Whatever you need: food, groceries, medicines – we can bring it to your doorsteps.
Secondly, the system we use is built on state-of-the-art technology that delivers end-to-end automation of the entire delivery lifecycle. While other services have a focus on the front end, ours is also on the backend where we continually make the app of greater value to all our stakeholders.
Above all, we are a homegrown company and the local market knowledge we have is unparalleled. We also have a strong focus on analytics and business intelligence. The way we understand the Pakistani market, others especially the international players, don’t.
What sets the Cheetay technology apart from the rest?
Cheetay is heavily invested in tech and has built bespoke systems so they can be customized according to market trends and dynamics. Any changes or automation can happen quickly real-time and with minimum chances of errors as we are not dependent on third-party service software packages.
Our system is robust and flexible enough to easily accommodate large-scale operations as we grow. We have software that caters to the demands of not only our customers but also our riders and vendors. Thanks to our homespun technology we’re able to offer high-quality services at a fair price point.
How is Cheetay helping give back to the community?
Cheetay takes pride in being a local Pakistani business and so feels a deep sense of responsibility to serve during this time. We are a critical services provider and will uphold our responsibility to maintain services and support our vendors and customers.
We have also partnered with various charities such as PIAF, Robin Hood Army (RHA) and Rizq to help donate rations to daily wage workers. Cheetay is also thankful to the Khawaja Fareed Foundation (KFF) who distributed ration boxes to our riders. Just recently our COO, Mohsin Qureshi went out to deliver food and thank our frontline workers in Lahore.
We also distributed flowers to doctors who fight coronavirus across all cities we operate. Next we are distributing kits to doctors and nurses. Cheetay’s charity platform, which is in the pipeline will give us another outlet to give back to the community.
How can Cheetay help the government during the lockdown?
This is an unprecedented global crisis and the government needs to have a consistent and resolute strategy in dealing with it. As a homegrown company we feel it is incumbent upon us to facilitate the government in any possible way.
Cheetay that follows strict safety protocols can become a delivery channel through which the government can provide provisions to the needy. We are already helping some nonprofits, and we’ll be happy to engage our fleet of energetic riders for this huge undertaking as well.
We can be a key player in allowing people to stay at home and stay safe. Thanks to the safety measures I mentioned earlier, we believe that ordering through Cheetay can help flatten the curve.
We can also work with the government for technological enablement for similar services. We have invested a significant amount of time and energy into building a highly advanced system for Cheetay.
We will be happy to share those learnings with the government to assist it in the Covid-19 fight.
Any suggestions to the government?
While I am far from being an expert on this area, as concerned citizens our company believes that once the early stage suppression is over, the government needs to remain vigilant and follow a diligent campaign of test, treat and track to limit the spread of the virus.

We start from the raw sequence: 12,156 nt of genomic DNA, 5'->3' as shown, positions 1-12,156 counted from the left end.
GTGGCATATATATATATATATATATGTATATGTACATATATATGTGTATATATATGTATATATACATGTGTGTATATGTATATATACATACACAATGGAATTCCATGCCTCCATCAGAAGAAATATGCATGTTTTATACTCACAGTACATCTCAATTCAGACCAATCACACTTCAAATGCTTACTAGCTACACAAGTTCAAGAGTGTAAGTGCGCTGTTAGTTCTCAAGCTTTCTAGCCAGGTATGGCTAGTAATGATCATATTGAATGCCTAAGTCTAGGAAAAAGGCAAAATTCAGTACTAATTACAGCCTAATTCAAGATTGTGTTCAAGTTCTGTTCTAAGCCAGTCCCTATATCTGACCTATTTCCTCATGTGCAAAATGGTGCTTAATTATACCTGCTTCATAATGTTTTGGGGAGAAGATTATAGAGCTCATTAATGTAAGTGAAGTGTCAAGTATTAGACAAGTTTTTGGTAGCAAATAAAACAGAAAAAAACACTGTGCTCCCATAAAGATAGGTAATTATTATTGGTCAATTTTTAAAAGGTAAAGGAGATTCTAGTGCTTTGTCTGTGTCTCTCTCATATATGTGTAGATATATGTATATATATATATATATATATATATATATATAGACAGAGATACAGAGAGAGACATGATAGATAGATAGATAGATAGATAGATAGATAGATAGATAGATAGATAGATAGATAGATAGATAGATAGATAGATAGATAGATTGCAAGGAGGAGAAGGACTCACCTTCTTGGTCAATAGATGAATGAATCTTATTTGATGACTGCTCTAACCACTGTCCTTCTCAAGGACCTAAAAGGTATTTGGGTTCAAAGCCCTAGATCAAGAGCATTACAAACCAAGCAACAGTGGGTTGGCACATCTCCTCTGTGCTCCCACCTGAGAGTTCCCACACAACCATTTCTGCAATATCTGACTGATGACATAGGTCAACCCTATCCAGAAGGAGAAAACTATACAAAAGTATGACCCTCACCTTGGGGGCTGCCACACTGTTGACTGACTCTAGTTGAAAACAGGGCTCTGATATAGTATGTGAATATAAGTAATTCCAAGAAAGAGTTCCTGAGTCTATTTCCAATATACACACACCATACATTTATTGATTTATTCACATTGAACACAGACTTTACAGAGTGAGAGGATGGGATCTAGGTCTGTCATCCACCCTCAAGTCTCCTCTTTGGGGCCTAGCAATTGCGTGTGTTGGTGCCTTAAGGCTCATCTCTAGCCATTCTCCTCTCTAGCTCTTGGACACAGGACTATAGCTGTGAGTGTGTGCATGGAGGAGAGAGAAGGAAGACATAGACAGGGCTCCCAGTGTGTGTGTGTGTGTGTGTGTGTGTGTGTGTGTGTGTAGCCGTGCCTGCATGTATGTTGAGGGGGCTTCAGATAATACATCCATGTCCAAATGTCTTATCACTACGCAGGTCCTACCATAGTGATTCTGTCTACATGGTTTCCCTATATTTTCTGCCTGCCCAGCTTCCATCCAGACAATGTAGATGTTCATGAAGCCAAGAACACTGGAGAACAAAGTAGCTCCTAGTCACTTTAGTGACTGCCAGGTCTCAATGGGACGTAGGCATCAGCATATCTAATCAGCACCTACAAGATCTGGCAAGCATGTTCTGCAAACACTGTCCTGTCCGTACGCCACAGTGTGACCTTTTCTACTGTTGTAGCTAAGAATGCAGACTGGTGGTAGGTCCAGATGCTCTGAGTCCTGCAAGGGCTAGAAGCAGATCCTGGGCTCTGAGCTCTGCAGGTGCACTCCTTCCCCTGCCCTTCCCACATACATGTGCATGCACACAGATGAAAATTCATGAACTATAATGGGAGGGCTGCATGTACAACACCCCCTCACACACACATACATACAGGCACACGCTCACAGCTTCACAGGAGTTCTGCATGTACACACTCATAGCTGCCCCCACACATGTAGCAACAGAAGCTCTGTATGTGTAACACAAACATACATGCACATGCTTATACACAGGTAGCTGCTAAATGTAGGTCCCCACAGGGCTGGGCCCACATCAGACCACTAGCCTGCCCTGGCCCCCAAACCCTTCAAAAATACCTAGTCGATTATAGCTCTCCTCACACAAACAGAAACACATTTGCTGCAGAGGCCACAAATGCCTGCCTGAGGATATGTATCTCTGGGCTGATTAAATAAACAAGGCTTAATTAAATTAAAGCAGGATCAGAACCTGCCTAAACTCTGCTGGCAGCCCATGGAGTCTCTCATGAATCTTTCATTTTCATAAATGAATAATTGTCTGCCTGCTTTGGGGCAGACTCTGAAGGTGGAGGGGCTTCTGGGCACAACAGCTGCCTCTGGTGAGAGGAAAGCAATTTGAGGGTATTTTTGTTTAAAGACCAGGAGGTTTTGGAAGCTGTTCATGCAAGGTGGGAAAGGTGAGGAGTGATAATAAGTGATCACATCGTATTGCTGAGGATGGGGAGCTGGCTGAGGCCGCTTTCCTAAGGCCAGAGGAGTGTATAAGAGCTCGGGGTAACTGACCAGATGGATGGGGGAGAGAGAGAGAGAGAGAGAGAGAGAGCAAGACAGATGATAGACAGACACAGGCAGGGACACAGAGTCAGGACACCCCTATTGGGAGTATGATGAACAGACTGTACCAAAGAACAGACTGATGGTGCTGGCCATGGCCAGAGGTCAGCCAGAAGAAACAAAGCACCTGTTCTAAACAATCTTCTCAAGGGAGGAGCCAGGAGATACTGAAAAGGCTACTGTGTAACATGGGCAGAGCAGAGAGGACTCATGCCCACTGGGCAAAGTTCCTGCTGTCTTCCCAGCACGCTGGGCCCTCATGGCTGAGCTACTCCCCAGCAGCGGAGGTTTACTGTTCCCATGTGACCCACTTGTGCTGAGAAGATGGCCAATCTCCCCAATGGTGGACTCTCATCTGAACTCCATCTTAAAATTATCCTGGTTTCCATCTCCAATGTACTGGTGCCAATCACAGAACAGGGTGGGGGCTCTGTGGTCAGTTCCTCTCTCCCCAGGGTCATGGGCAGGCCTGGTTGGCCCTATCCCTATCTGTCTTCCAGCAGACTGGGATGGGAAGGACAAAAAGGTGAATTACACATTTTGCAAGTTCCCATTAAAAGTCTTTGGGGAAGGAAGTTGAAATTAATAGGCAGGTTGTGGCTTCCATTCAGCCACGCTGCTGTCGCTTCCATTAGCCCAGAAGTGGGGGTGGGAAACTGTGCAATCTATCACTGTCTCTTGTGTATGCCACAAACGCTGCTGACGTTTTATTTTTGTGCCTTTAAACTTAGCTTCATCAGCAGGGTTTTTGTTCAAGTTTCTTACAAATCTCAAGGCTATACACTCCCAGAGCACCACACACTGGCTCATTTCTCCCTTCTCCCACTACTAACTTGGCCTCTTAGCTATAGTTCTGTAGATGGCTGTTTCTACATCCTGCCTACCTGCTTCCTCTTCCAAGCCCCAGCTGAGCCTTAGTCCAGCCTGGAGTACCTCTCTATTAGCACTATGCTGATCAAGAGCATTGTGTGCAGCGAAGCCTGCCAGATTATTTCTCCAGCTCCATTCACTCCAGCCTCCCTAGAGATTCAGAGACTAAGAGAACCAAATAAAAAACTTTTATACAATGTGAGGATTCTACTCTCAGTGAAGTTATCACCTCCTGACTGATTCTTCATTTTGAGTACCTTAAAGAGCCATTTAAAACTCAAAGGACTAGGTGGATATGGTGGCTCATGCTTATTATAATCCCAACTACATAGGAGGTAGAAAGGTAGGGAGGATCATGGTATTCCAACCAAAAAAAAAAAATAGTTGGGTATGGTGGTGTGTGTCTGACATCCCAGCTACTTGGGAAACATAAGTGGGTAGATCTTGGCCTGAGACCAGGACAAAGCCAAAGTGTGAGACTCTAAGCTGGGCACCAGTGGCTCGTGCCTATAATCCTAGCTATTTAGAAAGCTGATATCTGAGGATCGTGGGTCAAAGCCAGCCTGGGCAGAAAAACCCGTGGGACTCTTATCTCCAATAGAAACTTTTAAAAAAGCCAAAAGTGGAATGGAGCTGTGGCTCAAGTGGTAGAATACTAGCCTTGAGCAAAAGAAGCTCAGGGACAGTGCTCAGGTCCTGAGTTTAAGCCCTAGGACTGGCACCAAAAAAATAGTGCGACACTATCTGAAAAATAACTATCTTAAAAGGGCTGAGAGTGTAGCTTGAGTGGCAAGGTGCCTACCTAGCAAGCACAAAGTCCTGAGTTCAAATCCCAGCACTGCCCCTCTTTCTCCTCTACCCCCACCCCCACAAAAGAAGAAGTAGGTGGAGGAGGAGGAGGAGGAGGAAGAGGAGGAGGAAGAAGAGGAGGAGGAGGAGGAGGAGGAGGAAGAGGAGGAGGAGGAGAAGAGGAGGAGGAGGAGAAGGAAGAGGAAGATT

Test: The consensus amongst scientists, and this has been particularly espoused by WHO, is that we need to test, test, test. The government could announce a cash prize for anyone who can develop a cheap test that gives accurate and fast results
Treat: In the absence of any drugs to treat COVID-19, the requirement for ventilators is key. A traditional ventilator costs about USD 15,000, which is prohibitively expensive for mass-scale adoption. We should work towards a low-cost ventilator with easily available parts.
Track: As COVID-19 is likely to be with us for a while, we need a way of tracking the pandemic and those affected. To that end, a solution is required that allows us to go about our daily business without living in constant fear.
Why did you leave your corporate career and join the startup life?
Joining a startup gives oneself the ability to have much more impact than in a corporate setting. I have had the opportunity to learn varied skills and be part of something big and exciting!
I believed in Cheetay’s vision from day one. NOW-Commerce has a huge potential in Pakistan especially with the 80M growing middle class and the increased mobile penetration.
Why the move to Pakistan?
When you become a long term expat, you start missing your roots. It all started with some soul searching after spending as many years of my life in London as I had in Lahore. I wanted my family to experience what I had growing up in Lahore. The sense of belonging, culture and family.
How could my children grow up not knowing Lahore? At a professional level, it was clear that the center of economic activity was moving towards the East. A lot more exciting things were happening here as compared to the much more established West.
When would this crisis end? Is there light at the end of the tunnel?
Stay strong. It’s time for all of us to act together and act responsibly. We’re creating history and going through one of the biggest challenges humanity has faced. Till the time it’s here we must be patient, pray, and practice caution.
I urge you to listen and support our government and authorities in their efforts to fight the pandemic. Stay home, we will bring everything to your doorstep in a timely and safe way.
Flatten the curve. All you have to do is wash hands regularly, practice social distancing, and take safety measures. InshaAllah, we will overcome this crisis.